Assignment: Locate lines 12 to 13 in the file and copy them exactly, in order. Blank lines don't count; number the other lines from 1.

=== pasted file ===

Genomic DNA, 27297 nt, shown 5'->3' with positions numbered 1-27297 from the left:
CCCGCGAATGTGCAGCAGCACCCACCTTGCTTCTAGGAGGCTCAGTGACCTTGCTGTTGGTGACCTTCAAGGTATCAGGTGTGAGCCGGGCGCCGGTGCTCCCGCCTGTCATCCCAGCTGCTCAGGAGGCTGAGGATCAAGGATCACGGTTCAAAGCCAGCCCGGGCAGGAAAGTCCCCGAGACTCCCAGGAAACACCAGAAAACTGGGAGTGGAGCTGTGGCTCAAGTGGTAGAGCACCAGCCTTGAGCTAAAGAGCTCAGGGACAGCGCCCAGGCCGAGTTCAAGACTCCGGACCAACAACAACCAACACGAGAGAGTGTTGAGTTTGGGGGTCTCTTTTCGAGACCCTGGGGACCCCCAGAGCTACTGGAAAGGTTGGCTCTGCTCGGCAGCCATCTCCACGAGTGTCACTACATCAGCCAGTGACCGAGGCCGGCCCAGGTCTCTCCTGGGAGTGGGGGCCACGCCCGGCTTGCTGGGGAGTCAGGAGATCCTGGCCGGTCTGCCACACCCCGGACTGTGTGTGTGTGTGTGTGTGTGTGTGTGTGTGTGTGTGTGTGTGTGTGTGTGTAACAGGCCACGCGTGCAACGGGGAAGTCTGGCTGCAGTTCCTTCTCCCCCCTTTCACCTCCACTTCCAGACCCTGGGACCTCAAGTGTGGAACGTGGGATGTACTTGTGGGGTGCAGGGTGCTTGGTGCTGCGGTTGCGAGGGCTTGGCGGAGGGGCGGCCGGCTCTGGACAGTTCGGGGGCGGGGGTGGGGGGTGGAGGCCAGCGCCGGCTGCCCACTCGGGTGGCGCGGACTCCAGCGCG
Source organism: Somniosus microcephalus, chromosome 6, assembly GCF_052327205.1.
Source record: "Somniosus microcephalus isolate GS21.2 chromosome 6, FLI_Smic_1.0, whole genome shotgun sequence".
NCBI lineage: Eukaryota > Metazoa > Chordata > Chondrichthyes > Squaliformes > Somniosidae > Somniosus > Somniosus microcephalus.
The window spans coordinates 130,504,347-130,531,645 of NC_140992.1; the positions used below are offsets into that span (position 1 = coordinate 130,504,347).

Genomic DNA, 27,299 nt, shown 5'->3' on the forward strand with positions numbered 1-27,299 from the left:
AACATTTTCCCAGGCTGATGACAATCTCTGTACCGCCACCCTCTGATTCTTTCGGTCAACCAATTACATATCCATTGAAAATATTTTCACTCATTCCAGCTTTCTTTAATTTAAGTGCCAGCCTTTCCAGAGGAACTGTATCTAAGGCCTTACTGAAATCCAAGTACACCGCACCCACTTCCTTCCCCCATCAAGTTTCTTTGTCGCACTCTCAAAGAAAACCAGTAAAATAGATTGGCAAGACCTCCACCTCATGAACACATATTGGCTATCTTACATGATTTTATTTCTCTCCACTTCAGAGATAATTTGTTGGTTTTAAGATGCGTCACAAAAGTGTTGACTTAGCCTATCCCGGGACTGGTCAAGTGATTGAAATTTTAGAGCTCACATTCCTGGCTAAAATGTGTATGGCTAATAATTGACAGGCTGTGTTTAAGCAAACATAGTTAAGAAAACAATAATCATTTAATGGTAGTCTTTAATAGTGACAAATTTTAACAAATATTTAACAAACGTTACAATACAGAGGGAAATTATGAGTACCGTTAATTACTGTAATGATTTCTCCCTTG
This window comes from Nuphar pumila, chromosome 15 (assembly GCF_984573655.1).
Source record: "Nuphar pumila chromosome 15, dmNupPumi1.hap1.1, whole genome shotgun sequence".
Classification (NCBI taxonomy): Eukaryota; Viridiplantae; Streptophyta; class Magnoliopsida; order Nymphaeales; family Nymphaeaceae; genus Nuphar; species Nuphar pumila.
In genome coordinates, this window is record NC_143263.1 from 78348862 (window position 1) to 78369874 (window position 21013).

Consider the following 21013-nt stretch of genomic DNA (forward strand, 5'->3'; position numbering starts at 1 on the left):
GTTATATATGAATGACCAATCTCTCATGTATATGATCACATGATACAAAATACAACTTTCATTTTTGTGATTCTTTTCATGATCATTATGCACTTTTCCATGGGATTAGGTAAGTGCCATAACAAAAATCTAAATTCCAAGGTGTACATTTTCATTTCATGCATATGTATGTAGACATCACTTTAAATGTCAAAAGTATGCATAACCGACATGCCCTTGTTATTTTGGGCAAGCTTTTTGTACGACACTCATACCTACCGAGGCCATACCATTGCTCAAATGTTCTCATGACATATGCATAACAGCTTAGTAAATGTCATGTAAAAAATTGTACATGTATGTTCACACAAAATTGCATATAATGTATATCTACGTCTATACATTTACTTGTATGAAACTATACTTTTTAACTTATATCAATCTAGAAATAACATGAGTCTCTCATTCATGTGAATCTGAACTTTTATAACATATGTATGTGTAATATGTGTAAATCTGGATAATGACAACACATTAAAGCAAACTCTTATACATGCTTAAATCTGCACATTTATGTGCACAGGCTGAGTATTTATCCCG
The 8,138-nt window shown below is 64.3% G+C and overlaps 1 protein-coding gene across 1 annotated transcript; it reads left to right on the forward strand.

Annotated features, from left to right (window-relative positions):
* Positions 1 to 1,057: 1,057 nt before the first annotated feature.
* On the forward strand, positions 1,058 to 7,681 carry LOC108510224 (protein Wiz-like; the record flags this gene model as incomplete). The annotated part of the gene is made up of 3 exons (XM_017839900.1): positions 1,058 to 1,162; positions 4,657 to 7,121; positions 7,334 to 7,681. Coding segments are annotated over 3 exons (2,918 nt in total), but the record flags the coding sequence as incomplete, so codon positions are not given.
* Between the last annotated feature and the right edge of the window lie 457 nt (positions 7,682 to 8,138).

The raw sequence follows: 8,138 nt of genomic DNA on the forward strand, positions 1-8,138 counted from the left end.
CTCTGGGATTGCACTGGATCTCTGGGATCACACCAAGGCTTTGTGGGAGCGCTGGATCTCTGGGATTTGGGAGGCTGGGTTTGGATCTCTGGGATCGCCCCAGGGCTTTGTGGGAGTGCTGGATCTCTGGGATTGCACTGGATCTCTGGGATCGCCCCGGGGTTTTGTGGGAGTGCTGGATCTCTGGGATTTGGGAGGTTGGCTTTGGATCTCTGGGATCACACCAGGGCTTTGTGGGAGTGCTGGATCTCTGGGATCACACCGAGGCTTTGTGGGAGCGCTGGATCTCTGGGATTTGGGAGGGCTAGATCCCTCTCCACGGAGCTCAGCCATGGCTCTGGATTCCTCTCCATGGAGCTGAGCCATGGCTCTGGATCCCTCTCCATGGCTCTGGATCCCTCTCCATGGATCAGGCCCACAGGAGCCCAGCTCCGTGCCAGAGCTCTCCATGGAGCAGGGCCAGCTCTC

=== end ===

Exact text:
In genome coordinates, this window is record NC_143263.1 from 78348862 (window position 1) to 78369874 (window position 21013).

Consider the following 21013-nt stretch of genomic DNA (forward strand, 5'->3'; position numbering starts at 1 on the left):